Experts also noted that one reason behind the disillusionment over the deceleration of the palpable results of the dialogue with the EU may be the lack of information about these results. These include, inter alia: financial assistance for projects has doubled, the position of Belarus’s customs attaché in Brussels has been introduced, textile tariffs have been lifted, and new programs of the European Bank for Reconstruction and Development have been developed. Specific activities are underway despite the difficulties in achieving ambitious goals. It is also possible that to assess the real rate of the development of relations with the EU, there are not enough generally accepted effectiveness criteria.
The stability of the European dimension in Belarus’s foreign policy is also negatively affected by its weak foothold in the country’s socio-political pattern. The promotion of the European agenda involves a critically small number of institutions — in fact, only the Foreign Ministry, partly the parliament, and several NGOs, whereas other departments, local authorities, civil society, parties and society as a whole remain uninvolved.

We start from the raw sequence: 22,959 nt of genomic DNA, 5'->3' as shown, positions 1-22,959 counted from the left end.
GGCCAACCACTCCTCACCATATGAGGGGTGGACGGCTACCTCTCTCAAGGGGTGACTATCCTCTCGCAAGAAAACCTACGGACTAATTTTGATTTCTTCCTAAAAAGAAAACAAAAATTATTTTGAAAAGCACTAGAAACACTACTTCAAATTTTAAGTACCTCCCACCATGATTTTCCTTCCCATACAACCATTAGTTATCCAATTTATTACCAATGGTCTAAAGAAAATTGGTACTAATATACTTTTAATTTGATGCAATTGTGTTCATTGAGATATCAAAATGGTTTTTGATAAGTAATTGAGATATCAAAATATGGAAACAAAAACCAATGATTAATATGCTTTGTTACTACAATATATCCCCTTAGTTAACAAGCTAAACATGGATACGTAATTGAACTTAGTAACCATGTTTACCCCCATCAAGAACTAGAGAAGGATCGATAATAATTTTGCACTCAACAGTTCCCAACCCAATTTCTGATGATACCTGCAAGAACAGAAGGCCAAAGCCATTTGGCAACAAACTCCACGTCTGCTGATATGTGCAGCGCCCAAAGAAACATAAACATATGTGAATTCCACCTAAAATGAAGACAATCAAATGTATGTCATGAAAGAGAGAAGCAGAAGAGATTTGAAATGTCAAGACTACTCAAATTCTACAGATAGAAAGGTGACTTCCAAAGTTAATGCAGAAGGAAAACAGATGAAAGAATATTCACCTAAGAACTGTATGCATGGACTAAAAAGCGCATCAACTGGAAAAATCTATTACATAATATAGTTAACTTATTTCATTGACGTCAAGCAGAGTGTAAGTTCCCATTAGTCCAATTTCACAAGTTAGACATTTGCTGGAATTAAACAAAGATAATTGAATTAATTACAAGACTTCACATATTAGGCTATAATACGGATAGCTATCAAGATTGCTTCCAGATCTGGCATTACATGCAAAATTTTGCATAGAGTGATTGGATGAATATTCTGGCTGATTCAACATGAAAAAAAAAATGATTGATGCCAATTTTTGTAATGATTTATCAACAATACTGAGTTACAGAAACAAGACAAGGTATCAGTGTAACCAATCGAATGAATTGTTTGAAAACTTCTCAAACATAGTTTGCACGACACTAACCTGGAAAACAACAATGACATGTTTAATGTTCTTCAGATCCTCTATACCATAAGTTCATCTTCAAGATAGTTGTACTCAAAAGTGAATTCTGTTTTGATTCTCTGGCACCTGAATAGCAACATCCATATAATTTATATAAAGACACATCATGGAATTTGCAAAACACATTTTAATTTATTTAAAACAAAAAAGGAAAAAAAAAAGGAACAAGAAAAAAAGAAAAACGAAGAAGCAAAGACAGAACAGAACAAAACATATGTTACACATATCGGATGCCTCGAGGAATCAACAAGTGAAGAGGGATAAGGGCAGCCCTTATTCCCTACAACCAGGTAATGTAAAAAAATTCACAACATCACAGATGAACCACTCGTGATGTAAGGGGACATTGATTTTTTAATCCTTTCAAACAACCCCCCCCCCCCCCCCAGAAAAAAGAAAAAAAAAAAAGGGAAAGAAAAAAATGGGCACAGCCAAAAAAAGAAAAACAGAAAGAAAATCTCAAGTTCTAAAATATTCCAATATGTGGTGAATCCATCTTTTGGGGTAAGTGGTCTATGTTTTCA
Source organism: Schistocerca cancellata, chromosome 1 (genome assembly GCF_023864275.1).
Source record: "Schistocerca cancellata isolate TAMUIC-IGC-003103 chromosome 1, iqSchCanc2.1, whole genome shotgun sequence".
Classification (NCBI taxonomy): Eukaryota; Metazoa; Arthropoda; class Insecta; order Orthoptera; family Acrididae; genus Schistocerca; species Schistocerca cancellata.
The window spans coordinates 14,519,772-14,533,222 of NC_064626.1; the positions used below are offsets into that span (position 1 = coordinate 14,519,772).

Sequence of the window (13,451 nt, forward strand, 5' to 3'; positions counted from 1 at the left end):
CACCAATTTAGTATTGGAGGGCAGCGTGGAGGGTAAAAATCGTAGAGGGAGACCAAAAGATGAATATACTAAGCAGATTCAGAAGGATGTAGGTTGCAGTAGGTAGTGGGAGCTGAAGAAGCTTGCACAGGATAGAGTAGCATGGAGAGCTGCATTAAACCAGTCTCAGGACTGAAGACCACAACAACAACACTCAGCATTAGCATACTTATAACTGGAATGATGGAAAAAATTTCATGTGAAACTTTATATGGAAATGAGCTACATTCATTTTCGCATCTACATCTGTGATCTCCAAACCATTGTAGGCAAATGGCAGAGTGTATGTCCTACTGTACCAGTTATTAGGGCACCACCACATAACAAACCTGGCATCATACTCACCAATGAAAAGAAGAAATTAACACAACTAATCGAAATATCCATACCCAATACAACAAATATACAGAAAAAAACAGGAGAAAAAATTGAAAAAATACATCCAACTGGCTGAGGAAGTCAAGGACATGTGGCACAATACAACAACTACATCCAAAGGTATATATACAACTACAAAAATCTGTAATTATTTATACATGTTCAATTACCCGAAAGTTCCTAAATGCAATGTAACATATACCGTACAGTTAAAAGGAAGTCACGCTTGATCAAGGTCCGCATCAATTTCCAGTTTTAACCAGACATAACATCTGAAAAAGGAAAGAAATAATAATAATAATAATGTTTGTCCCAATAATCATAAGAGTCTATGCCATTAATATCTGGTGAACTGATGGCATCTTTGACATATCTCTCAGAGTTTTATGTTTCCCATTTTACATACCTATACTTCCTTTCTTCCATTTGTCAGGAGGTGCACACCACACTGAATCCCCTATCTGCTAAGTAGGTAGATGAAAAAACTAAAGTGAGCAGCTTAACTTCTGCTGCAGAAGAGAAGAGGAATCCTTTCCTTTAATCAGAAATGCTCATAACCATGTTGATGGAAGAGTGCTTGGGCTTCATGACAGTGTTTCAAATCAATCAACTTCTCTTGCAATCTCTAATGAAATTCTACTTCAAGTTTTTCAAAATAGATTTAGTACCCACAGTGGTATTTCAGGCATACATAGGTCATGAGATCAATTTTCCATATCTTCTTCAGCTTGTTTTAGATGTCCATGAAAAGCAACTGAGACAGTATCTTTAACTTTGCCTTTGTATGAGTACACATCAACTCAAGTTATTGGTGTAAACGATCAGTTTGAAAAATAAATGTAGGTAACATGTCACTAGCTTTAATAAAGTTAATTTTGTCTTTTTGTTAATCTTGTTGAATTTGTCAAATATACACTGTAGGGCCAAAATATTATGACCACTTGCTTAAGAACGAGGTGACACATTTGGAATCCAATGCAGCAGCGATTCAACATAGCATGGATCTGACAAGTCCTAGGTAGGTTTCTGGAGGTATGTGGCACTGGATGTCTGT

In general, experts believe that a new setback in the evolution of the relations with the EU due to mutual disappointment and the lack of clear development (not self-preservation) goals in these relations is highly unlikely. The track record of engagement between Belarus and the EU has made it clear how to not break the wave of normalization. However, it is obvious that the issue of internal stability of the state will remain decisive: the relations with the EU are important, but Belarus will not make political and economic concessions that could lead to internal destabilization.
Dzianis Melyantsou, Valeria Kostyugova, Olga Abramova, Vadim Mozheiko, Sergey Nikolyuk
Summary of the discussion prepared by Angelina Yurkova